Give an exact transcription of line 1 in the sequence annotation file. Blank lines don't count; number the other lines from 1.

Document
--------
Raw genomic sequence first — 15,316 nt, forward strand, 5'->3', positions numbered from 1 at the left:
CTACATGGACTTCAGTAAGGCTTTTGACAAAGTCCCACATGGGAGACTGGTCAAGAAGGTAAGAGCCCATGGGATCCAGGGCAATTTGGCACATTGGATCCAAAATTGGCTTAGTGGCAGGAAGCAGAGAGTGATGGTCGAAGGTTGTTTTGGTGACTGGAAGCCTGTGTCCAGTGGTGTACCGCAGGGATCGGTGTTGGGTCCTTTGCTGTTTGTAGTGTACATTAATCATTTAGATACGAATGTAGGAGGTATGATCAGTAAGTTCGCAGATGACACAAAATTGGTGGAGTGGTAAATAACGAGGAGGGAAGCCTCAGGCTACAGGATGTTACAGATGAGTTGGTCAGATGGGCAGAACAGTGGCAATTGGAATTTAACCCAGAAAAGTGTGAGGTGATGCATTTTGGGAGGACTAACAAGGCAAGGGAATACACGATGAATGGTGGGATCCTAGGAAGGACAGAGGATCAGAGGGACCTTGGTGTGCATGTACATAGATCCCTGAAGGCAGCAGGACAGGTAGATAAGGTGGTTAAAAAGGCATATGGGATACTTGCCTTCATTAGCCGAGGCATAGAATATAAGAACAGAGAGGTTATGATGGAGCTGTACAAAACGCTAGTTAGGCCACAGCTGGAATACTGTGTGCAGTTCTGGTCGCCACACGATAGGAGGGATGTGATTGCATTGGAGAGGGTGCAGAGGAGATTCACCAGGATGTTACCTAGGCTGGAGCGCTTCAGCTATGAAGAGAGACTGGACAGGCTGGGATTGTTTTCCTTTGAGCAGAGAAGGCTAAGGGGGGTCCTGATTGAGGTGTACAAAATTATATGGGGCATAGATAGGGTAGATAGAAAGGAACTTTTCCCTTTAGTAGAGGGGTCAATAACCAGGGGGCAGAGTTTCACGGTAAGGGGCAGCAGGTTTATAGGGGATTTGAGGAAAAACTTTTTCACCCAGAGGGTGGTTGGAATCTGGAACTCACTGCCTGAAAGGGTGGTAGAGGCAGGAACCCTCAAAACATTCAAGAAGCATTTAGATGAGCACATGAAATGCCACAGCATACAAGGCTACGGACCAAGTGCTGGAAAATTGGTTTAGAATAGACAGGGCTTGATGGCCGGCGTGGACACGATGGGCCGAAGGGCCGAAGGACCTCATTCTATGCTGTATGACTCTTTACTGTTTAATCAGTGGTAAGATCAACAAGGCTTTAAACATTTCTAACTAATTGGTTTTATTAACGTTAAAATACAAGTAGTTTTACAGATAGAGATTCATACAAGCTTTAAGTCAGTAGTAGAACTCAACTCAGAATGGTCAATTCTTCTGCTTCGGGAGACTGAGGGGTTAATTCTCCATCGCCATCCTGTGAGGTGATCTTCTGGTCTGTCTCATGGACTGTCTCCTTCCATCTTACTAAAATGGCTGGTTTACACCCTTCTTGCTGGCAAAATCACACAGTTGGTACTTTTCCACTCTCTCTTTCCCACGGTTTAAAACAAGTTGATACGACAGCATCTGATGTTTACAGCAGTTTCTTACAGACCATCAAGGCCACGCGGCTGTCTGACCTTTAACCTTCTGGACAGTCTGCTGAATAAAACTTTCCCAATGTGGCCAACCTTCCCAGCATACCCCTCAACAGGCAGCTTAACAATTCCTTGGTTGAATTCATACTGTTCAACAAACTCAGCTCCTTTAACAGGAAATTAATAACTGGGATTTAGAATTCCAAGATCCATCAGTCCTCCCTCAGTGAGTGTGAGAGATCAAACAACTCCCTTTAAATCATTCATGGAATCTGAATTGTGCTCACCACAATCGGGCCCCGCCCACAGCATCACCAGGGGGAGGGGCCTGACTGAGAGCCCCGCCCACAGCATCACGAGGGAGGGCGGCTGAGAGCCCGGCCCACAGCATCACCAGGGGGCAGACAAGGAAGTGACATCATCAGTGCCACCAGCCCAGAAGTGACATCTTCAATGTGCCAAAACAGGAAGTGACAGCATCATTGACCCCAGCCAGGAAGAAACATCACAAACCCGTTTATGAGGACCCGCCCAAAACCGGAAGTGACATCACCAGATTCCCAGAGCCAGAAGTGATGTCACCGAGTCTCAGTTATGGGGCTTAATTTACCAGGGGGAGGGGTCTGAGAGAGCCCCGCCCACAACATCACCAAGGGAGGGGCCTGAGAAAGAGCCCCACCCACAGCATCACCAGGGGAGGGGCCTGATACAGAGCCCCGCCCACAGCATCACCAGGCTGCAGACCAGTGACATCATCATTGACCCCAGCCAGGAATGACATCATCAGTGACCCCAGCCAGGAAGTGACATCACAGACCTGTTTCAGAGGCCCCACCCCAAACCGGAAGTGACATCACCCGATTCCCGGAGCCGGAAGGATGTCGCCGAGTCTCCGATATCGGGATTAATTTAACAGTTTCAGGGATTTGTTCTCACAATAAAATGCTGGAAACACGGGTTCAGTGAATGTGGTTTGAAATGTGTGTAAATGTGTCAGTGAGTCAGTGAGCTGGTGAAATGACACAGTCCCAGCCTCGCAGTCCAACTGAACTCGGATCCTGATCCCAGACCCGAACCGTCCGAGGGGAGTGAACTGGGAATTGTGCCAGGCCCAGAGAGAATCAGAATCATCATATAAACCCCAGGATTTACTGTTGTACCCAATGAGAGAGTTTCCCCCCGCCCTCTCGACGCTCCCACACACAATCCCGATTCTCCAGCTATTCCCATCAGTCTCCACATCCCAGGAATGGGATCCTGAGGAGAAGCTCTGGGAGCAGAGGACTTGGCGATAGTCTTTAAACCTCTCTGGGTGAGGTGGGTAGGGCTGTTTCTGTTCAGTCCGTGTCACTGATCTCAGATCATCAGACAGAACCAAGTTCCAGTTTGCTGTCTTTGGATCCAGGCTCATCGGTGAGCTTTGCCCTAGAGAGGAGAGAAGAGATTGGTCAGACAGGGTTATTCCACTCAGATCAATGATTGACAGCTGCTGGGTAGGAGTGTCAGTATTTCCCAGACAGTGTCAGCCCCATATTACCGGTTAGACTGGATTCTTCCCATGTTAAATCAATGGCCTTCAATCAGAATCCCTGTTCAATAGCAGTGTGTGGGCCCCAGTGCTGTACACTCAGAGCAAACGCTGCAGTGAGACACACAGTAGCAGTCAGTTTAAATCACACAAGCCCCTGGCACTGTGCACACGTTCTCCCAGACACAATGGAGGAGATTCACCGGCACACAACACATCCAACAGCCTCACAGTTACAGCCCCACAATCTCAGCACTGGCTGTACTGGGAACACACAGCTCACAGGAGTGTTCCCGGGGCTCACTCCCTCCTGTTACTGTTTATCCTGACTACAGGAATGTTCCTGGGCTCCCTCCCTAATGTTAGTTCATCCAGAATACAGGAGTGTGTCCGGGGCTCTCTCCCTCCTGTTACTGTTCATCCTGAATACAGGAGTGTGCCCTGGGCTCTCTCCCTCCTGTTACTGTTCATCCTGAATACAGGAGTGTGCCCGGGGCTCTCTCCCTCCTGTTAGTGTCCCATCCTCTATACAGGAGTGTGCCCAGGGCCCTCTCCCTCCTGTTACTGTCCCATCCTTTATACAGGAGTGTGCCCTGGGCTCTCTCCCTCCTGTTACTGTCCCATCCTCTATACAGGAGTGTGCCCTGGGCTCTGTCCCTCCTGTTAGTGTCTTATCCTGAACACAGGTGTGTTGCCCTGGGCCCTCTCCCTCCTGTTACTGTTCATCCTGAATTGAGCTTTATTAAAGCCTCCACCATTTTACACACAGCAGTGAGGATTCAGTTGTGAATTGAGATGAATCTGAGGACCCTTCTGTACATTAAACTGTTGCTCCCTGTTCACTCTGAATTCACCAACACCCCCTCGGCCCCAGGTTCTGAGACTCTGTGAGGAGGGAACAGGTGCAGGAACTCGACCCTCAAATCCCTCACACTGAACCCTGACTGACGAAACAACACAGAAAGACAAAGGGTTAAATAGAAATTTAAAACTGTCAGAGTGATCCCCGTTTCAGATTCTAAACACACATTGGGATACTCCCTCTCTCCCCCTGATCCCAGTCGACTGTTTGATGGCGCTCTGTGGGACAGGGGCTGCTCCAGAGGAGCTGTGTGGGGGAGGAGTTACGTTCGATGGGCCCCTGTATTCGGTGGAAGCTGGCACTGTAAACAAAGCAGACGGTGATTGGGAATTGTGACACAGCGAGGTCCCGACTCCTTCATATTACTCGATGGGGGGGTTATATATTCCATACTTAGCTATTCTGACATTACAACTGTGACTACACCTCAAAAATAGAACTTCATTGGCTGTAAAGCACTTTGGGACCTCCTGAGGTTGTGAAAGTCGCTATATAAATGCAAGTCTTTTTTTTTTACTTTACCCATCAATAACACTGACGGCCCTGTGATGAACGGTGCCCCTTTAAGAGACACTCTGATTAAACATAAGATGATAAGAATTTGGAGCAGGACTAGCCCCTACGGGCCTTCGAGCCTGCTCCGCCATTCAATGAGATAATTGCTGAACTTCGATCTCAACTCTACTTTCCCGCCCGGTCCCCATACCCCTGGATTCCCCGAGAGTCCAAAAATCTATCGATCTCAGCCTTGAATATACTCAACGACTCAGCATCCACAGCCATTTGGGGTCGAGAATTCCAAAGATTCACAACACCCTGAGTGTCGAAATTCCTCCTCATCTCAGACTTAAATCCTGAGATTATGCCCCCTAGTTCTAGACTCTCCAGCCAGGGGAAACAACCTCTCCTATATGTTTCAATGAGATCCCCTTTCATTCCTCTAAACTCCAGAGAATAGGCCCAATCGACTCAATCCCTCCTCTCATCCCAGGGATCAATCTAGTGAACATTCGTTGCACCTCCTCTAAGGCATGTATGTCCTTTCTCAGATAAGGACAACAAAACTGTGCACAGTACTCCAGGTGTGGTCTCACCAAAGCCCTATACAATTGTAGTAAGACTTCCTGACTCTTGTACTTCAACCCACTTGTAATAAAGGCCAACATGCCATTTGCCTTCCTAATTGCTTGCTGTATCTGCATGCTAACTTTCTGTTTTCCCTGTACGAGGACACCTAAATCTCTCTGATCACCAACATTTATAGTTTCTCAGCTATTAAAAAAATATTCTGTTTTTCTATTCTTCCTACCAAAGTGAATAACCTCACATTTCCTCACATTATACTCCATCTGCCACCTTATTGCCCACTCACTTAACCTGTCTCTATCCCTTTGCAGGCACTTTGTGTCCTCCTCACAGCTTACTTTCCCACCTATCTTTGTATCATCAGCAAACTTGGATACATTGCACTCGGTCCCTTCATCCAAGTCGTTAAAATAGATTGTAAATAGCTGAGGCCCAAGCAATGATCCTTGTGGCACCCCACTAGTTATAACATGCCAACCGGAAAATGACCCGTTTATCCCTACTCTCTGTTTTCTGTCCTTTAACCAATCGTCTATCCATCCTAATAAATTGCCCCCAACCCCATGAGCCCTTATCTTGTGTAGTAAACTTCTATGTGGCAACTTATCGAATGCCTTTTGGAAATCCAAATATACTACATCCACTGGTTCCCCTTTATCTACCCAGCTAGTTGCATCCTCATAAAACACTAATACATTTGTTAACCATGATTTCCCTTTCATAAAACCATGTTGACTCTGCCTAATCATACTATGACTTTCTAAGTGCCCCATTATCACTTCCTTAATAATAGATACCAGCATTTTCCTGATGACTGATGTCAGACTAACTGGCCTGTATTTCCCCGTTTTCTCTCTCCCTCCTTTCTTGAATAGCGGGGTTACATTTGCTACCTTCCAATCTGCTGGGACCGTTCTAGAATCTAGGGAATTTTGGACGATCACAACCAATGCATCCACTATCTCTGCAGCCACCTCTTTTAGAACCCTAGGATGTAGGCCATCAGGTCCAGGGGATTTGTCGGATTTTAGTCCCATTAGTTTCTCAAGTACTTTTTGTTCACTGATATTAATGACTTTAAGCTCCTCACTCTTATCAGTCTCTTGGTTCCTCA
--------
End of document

Raw genomic sequence first — 15,316 nt, forward strand, 5'->3', positions numbered from 1 at the left: